Business Management Issue
'Balanced Scorecard' has been a popular seminar attraction and hot topic
in corporate boardrooms for years. Why all the buzz? Quite simply as Tom
Peters puts it,' what gets measured gets done.'
The Balanced Scorecard, according to Harvard Business School professor
Robert Kaplan, translates a company's vision and strategy into a coherent
set of performance measures. The four perspectives of the scorecard -
financial measures, customer knowledge, internal business processes, and
learning and growth - offer a balance between short-term and long-term
objectives, between outcomes desired and performance drivers of those
outcomes, and between hard objective measures and softer, more subjective
many Balanced Scorecard initiatives never become practical or usable.
Our analyses reveal both management and IT scorecard deployment issues
that defeat its purpose, which are documented in Figure 1, and we define
as subversion issues:
Figure 1: Balanced Scorecard Deployment Challenges
bottoms-up initiatives that lack a sense of urgency and enterprise
question initiatives that are bottom-up or lack enterprise perspective
too much to time to (re)align measures with strategy
align IT strategy to business change
systems to avoid data ownership issues
to allow performance measurement to be interdependent
avoids linking scorecard measures to transaction processing systems
pervasive suspicion of data (beyond the ledger) as an excuse for not
fully deploying balanced scorecards
data as facts and not business measures.
Balanced Scorecard is intended to bring attention to enterprise issues.
It depends on a hierarchy of accountability to deliver high performance
processes that create measurable business value. A Balanced Scorecard
will not fix management and accountability problems related to gaming
the goals. For example, having the right set of delivery measures will
not prevent managers from taking action counterproductive to the core
process strategy. It will however make such actions (or inaction) more
visible. To assure enterprise value, measures must be built from the top
down. They must be relevant at each level; causing companies, divisions,
department, and work teams to become interdependent. More than likely,
this will put a strain on functional leaders not experienced in solving
to address the IT issues related to the quality and availability of non-financial
data, forces companies to rely only on the data they have and/or trust
(hint: the financials). Lead indicators of performance such as customer,
organization, and employee metrics take the back burner or are designed
in an ad hoc fashion. Business are left with a myriad of measures that
are either out of alignment with business strategies or irrelevant to
strategy. Far worse is the likelihood that some existing measures are
counterproductive and likely to defeat or delay strategic achievement.
large scale Balanced Scorecard programs are enabled with focused Executive
Information Systems (EIS) with connections to financial and operational
application systems. As a result, Balanced Scorecard initiatives are often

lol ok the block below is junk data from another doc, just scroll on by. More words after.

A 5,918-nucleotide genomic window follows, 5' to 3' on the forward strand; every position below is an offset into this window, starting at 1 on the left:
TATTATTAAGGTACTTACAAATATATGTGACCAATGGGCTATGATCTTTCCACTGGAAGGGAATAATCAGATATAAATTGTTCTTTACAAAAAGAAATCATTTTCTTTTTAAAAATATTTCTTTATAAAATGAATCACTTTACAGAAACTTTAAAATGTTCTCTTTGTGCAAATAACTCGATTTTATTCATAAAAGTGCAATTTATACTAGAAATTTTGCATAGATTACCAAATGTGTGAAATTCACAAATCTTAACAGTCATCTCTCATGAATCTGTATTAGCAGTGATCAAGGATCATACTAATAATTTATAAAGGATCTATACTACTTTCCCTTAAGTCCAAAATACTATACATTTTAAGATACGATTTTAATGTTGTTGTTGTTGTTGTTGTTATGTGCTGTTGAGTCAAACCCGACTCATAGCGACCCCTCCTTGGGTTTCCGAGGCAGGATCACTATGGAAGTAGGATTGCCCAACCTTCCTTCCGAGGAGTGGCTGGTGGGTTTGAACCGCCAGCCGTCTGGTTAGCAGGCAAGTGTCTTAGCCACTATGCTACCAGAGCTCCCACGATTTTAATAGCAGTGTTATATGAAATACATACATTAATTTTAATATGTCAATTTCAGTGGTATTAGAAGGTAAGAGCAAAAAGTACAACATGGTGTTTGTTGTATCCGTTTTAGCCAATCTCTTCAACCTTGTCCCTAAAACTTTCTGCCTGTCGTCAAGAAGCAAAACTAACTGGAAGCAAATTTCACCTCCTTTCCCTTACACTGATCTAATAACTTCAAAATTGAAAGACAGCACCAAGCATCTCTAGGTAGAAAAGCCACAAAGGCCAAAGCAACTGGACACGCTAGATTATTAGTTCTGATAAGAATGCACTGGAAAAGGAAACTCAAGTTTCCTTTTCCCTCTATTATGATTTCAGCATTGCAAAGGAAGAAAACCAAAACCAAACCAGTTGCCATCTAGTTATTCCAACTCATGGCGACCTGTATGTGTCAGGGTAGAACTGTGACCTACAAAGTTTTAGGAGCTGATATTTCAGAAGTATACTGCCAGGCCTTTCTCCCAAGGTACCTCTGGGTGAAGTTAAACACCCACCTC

not considered information systems projects and therefore, IT gets into
the game late. As a result, IT departments often find themselves in the
position of stalling the effort or committing resources that have already
been committed elsewhere. Even when resources are committed to assist
with implementation and data provisioning, IT frequently finds itself
delivering data from "the most accessible" systems and not necessary the
"most appropriate" one.
Unavailable resources are assigned to implement an unknown system that
has executive steam behind it and provision it with data drawn from the
wrong places. Can it get worse? Yes, it can! Data quality just might not
be sufficient to satisfy the needs of the measurement system. We all know
that it is only when data is used to measure people that it will become
clean. We also know that data stewardship is a controversial issue. Balanced
Scorecards enabled through Executive Guidance Systems force the issue
through rigorous attention to operational definitions and challenges to
professionals can put the 'balance' back in scorecard efforts by providing
detailed architecture guidelines. These guidelines are the characteristics
that the various components of enterprise systems should demonstrate to
ensure synchronized/synergistic delivery of data to performance measurement
systems. These guidelines must address:
- Operational definitions of data
- Data edit and quality assurance rules
- Definition of Systems of Record
- Data extraction and transformation rules
- Data summarization rules
- Data provisioning systems architecture
- Flags on inconsistent data
- Ability to audit data from inquiry or report back to system of
- Identify and fix your leadership issues before you begin.
- Be clear about your operational strategy before building measures.
- Involve information technology (data access professionals) people
in the Balanced Scorecard business case development process.
- Identify operational data that will be used to populate the Balanced
Scorecard as early in the process as possible.
- Be aware that measures will change over time. This will demand access
to new data items. Often, focused implementations of Executive Guidance
Systems do not leave behind the skills to make such changes nor are
such changes supported by productive tools.
- Do not count on ERP (Enterprise Resource Planning) systems to fix
data quality or access problems.
Technology Management Response
- Establish a Data Management architecture and governance systems early
and ensure application.
- Design data provisioning systems into all applications paying particular
attention to Systems of Record, Replicated Sources and Reporting Systems
(Data Warehouse) assuring that data is extracted and interpreted consistently.